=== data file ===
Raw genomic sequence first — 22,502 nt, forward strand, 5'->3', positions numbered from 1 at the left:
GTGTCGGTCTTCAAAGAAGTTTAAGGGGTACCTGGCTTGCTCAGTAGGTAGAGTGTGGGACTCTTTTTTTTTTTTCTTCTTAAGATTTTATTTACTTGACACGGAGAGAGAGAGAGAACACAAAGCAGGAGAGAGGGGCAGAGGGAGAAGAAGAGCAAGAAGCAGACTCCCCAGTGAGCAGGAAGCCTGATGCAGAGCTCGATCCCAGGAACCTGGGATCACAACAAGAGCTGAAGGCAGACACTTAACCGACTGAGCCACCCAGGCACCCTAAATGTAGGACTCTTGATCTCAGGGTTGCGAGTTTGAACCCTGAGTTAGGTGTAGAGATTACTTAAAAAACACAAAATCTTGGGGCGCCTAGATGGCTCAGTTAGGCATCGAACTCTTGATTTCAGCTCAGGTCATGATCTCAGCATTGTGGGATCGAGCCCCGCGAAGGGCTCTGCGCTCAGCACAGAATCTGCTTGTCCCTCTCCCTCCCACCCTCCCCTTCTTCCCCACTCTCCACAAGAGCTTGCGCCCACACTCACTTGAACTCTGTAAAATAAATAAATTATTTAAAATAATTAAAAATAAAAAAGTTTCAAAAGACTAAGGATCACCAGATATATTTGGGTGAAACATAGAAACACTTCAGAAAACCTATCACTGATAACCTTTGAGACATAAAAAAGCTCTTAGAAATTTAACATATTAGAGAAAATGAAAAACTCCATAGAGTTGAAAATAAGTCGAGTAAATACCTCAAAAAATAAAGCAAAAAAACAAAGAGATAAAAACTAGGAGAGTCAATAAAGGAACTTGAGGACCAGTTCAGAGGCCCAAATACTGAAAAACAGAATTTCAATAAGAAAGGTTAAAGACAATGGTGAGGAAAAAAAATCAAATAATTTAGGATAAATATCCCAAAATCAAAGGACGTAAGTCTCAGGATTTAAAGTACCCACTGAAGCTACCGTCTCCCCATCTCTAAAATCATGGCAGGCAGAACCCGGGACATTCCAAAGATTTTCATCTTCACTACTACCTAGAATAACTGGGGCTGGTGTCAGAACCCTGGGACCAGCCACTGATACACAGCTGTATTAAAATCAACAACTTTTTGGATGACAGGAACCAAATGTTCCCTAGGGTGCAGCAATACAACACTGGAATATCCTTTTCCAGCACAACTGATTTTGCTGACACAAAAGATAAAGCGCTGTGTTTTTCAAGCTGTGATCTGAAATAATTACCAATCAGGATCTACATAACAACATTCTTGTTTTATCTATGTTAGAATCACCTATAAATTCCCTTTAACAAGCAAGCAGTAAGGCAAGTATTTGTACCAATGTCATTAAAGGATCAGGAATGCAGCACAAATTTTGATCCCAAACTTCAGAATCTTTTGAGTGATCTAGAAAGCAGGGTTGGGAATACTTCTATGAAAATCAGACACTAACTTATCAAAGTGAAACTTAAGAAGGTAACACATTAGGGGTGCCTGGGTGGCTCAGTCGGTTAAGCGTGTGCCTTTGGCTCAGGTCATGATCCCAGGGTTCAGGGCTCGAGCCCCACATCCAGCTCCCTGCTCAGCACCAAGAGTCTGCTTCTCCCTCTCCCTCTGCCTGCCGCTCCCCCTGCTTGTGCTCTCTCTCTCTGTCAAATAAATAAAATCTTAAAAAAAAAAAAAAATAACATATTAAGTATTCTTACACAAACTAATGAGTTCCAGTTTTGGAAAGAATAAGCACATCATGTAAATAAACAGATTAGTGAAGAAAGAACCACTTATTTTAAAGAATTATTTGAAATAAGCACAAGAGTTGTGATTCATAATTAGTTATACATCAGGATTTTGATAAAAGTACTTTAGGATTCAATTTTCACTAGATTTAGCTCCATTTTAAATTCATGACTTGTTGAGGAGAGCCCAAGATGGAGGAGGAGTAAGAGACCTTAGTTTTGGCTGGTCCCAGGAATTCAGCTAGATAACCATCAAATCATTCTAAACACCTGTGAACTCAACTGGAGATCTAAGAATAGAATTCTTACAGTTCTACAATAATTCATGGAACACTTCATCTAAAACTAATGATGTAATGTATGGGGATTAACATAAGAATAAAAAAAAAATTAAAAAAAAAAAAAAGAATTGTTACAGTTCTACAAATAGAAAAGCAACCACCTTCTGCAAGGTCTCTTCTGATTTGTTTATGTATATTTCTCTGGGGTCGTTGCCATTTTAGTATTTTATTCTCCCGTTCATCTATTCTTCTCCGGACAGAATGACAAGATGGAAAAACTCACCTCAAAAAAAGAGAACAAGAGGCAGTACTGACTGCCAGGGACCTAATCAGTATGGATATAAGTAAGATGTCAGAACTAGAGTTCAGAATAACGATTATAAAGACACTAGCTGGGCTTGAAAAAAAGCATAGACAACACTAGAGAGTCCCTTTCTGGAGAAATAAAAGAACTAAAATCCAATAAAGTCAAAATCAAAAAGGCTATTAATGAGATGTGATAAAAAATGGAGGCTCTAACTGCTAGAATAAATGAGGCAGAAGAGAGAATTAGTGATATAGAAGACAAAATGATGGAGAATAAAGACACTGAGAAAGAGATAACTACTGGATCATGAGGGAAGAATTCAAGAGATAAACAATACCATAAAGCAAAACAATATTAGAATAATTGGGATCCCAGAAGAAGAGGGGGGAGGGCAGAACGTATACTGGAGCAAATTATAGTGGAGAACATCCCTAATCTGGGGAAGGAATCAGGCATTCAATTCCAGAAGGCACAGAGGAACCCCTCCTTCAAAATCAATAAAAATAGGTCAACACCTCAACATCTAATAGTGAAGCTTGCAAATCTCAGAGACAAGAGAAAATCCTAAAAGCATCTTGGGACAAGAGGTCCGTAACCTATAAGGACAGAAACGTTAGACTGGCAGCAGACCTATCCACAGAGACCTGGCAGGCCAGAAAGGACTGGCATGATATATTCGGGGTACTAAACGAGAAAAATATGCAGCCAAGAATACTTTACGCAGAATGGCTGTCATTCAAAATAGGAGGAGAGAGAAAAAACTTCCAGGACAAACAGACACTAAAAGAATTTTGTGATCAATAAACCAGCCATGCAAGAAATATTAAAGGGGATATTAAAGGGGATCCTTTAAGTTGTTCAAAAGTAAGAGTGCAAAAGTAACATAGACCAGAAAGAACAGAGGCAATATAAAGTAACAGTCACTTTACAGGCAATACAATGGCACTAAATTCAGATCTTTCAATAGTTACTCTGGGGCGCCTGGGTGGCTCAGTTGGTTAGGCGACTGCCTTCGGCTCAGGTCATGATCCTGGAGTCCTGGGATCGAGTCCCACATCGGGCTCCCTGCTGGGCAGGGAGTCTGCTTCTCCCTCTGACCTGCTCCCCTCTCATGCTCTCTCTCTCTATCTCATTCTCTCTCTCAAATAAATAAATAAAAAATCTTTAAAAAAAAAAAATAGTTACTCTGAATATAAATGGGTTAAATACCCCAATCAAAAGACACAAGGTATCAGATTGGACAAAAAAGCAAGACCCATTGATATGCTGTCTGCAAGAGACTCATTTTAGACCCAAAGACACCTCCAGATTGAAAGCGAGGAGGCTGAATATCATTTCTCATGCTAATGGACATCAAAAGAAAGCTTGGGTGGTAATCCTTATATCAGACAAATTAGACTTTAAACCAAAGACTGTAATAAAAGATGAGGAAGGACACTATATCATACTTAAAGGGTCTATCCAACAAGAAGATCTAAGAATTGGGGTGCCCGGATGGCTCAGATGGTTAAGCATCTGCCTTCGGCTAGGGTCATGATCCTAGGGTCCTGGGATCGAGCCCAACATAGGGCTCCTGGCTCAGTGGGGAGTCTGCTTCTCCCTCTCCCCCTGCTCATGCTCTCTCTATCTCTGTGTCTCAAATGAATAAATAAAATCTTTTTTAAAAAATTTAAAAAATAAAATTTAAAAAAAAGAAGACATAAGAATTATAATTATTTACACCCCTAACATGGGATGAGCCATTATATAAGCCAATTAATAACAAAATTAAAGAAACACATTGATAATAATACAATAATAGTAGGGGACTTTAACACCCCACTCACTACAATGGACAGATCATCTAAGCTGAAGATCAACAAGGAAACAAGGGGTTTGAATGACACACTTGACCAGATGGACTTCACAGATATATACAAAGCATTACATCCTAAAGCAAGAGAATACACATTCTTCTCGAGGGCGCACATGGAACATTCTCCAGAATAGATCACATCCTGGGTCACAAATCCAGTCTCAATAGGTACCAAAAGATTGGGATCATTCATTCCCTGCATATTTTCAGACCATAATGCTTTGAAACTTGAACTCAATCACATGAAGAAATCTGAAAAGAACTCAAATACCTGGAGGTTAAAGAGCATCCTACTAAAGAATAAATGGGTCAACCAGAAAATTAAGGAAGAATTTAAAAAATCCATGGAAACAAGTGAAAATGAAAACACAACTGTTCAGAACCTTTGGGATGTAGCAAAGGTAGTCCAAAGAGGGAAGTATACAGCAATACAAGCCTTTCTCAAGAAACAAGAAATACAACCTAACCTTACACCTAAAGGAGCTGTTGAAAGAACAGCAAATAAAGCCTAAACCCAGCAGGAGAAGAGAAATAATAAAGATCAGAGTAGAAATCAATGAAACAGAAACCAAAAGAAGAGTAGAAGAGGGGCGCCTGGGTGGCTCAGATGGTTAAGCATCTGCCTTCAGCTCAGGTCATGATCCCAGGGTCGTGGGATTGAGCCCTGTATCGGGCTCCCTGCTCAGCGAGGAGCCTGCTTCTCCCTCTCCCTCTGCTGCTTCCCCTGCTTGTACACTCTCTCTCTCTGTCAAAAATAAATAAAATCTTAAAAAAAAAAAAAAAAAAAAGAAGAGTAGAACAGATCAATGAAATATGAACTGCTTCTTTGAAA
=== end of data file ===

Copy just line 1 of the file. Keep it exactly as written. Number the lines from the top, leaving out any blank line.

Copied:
Raw genomic sequence first — 22,502 nt, forward strand, 5'->3', positions numbered from 1 at the left: